Rice Pudding

Photo by Jun Pang

Growing up, my grandma, Lola Luz, made rice pudding on very special mornings.  They were a little different though!

Lola used to make a Filipino chocolate rice called champorado.  A thick, glutenous rice pudding made with sticky rice and chocolate  with condensed milk swirled on top.  I remember those days like it was yesterday, a moment in time that I will always cherish.  I have never had champorado since Lola passed away and I really look forward to once again reliving those food memories.
The Asians are fans of the rice pudding.  It comes in many different versions.  Some use short grain rice, others glutenous rice and some even use the red or black sticky rice.  The flavours are much the same though, rich, thick and sweet using the flavours of pandan in most occasions then lavishly garnished with tropical fruit.

In Europe, I learned how to cook rice pudding using short grain rice.  Cooked with milk and cream and flavoured with vanilla then sugared and caramelized much like a brulee.  We usually baked it in the oven until warm served it with raspberry sorbet, unbelievable flavours and I loved the contrast of hot and cold on the same plate.

This recipe is a mixture of all the things I have learned.  I wrote this recipe for a children’s cooking class and it was great to see how many kids love rice pudding.  I love creating memories especially with food involved because when they taste them again in the future, they will always remember where, when and with whom they were with when they first learned of these flavours.

Rice Pudding

3 ½ Cups Milk
2 Cups Coconut Milk
1 Pandan Leaf
1 Tspn Vanilla Essence
¼ Cup Maple Syrup
½ Cup Arborio Rice
½ Cup Sugar
1 Cinnamon Stick
4 Cups Water
200gr Longan (or any fruit you want)
200gr Raspberries (or any berry you want)
5 Mint Leaves

Method
For the Pudding
Place the milk, coconut milk, pandan leaf, vanilla essence and maple syrup on a sauce pan and simmer for tens minutes
Add the Arborio rice and cook on low heat for 18 minutes, stirring continuously
Test the doneness by tasting the rice,  You want it soft in texture.
When it is done, allow it to sit and cool
For the Syrup
Place the sugar, cinnamon and water in a separate sauce pan and turn on medium heat
Allow to simmer for about 10 minutes to allow the flavours to develope, then allow to cool
Place the fruit in the syrup and allow to sit for at least 1 hour (overnight is preferred)
To Finish
Spoon the rice pudding into a glass tumbler, almost filling it to the top
Spoon some of the marinated fruits on top along with the syrup and garnish with mint leaves

Photo by Jun Pang

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About dnleslie

Chef and food lover. Passionate about cooking, learning from people and teaching. View all posts by dnleslie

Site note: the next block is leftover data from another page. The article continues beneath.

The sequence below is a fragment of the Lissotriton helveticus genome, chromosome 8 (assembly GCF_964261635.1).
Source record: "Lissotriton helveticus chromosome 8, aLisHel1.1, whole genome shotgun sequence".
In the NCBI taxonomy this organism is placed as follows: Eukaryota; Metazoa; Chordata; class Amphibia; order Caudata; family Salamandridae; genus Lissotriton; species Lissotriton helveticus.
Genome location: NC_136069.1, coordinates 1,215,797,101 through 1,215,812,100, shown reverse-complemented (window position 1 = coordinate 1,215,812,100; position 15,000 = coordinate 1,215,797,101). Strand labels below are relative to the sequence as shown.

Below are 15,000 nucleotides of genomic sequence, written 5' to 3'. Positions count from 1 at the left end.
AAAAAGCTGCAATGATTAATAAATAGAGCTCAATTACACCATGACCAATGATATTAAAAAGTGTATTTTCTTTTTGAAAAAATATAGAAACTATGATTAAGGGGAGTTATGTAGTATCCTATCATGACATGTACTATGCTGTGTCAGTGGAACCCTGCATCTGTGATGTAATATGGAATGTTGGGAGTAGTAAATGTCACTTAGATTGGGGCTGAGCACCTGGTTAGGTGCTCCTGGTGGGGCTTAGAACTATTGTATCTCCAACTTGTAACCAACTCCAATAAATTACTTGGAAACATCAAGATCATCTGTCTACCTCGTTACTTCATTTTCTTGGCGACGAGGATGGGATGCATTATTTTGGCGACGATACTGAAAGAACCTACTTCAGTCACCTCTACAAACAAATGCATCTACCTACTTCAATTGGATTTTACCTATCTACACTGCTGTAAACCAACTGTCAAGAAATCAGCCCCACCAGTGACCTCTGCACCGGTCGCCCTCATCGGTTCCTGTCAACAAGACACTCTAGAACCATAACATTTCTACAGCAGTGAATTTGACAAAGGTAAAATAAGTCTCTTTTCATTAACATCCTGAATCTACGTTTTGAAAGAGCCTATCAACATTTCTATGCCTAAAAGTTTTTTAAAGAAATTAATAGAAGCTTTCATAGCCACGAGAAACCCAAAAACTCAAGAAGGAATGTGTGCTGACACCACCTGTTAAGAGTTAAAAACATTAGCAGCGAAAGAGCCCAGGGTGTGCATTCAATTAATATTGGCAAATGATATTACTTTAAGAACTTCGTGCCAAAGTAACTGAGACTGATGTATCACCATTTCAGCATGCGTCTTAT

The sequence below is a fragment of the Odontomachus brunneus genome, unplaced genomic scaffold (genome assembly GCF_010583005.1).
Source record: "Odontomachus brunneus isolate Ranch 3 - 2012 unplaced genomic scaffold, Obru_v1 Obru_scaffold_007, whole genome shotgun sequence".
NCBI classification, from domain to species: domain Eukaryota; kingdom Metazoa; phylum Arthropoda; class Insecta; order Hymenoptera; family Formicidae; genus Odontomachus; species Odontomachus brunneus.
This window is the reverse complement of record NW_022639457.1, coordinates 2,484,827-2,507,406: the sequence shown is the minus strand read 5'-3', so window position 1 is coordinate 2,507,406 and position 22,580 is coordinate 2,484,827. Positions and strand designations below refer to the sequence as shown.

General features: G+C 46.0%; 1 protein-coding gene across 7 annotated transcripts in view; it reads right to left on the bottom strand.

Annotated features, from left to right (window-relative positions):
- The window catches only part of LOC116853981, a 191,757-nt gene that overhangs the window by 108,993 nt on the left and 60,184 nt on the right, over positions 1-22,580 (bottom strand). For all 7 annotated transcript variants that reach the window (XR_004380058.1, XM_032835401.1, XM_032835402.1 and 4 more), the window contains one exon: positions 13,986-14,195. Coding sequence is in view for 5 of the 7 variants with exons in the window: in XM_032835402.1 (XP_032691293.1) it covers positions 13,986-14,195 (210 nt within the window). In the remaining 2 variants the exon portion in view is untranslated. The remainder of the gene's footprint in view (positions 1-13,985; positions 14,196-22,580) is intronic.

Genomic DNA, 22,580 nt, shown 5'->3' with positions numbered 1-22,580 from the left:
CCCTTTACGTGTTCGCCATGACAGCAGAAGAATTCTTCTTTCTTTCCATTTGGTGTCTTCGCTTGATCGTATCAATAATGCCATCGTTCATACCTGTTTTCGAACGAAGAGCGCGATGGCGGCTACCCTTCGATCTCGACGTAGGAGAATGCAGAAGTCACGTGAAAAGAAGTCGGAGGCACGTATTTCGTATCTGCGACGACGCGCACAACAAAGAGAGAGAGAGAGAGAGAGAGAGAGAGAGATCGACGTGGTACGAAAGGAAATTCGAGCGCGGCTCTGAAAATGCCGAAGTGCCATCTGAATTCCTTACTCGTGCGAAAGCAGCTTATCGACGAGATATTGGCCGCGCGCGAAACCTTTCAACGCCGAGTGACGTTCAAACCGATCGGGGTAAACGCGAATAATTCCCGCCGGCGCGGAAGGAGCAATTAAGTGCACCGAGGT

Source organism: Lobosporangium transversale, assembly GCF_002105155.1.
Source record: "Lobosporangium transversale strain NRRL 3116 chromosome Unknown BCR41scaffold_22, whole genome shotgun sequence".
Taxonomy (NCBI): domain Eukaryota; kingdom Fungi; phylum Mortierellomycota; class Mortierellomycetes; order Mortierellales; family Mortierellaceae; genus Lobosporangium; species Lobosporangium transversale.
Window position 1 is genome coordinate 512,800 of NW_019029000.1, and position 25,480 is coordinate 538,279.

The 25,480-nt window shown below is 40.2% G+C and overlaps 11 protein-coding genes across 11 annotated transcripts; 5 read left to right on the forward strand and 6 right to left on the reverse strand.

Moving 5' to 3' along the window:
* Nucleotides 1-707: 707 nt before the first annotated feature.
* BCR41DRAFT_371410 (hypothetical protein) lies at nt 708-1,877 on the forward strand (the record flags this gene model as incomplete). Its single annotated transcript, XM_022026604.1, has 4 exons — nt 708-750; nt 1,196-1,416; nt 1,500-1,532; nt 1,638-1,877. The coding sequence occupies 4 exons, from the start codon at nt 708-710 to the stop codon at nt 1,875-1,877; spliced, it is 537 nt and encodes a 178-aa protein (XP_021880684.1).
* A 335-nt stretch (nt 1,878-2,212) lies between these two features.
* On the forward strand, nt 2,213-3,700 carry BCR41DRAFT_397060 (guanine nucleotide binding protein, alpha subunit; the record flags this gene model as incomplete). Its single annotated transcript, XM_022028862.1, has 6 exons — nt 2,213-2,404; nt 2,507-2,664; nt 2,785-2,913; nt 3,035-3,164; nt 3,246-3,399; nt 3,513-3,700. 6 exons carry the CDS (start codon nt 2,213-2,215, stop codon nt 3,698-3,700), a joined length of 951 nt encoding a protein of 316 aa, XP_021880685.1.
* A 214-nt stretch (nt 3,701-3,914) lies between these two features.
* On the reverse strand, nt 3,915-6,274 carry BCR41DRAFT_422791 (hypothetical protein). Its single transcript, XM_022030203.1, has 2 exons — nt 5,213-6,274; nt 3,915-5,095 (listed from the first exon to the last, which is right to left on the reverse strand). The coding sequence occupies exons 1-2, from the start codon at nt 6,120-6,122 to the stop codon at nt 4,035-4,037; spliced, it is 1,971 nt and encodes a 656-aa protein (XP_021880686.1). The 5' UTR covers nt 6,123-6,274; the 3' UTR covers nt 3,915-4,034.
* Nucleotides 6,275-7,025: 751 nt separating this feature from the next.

9 responses to “Rice Pudding

  • cookinginsens

    Although I’m not a big fan of rice pudding, I love your photography and the fruit on top 🙂

    • dnleslie

      No not every one is a fan of rice pudding. It’s too bad though because it tastes so good. Thanks for the comment and I will pass your feed back to Jun on his photography

  • trangquynh

    your rice pudding looks absolutely stunning, I’m really impressed by the gorgeous pictures ^^

    • dnleslie

      Thank you very much. Jun Pang takes all the beautiful pictures. Check out his work at junpang.com! Thanks for the comment

      • Jacqui Good

        Tried this website for Jun but no look – searched for him too but no joy. Keen to check him out though as need to get some food shots done soon (new products being developed..!)

      • dnleslie

        Jacqui,

        Jun is really good. Call me some time, I think Ben has the number if you haven’t got mine.

        We shoot almost every week and he is just amazing. I can vouch that he will take exactly what you want.

      • Jacqui Good

        Wonderful, thanks Dennis!

  • Jacqui Good

    Yum, my Mum makes us rice pudding regularly and I adore it. Not only does it taste amazing (very sweet and creamy) but it is a food that she has consistently made me since I was a child (now 43!) so for me is so much more than food alone. My son (6) adores his Grans’ rice pudding; so lovely to see it passed down the generations. I fancy trying your version, sounds amazing! Thank for the recipe and the beautiful photography.

    • dnleslie

      Hi Jacqui,
      Yeah, I love those memories. There isn’t a lot of things out there that can instantly take you back in time. With food experiences it really does take you back to that original moment of when you first enjoyed it, right down to the minor details. I was so fortunate to have a family who’s culture revolved around food. Our kitchen was the heart of the house. It seemed it was the only place where all family members seemed to get along and talk to each other, kinda like Switzerland – no fight zone!

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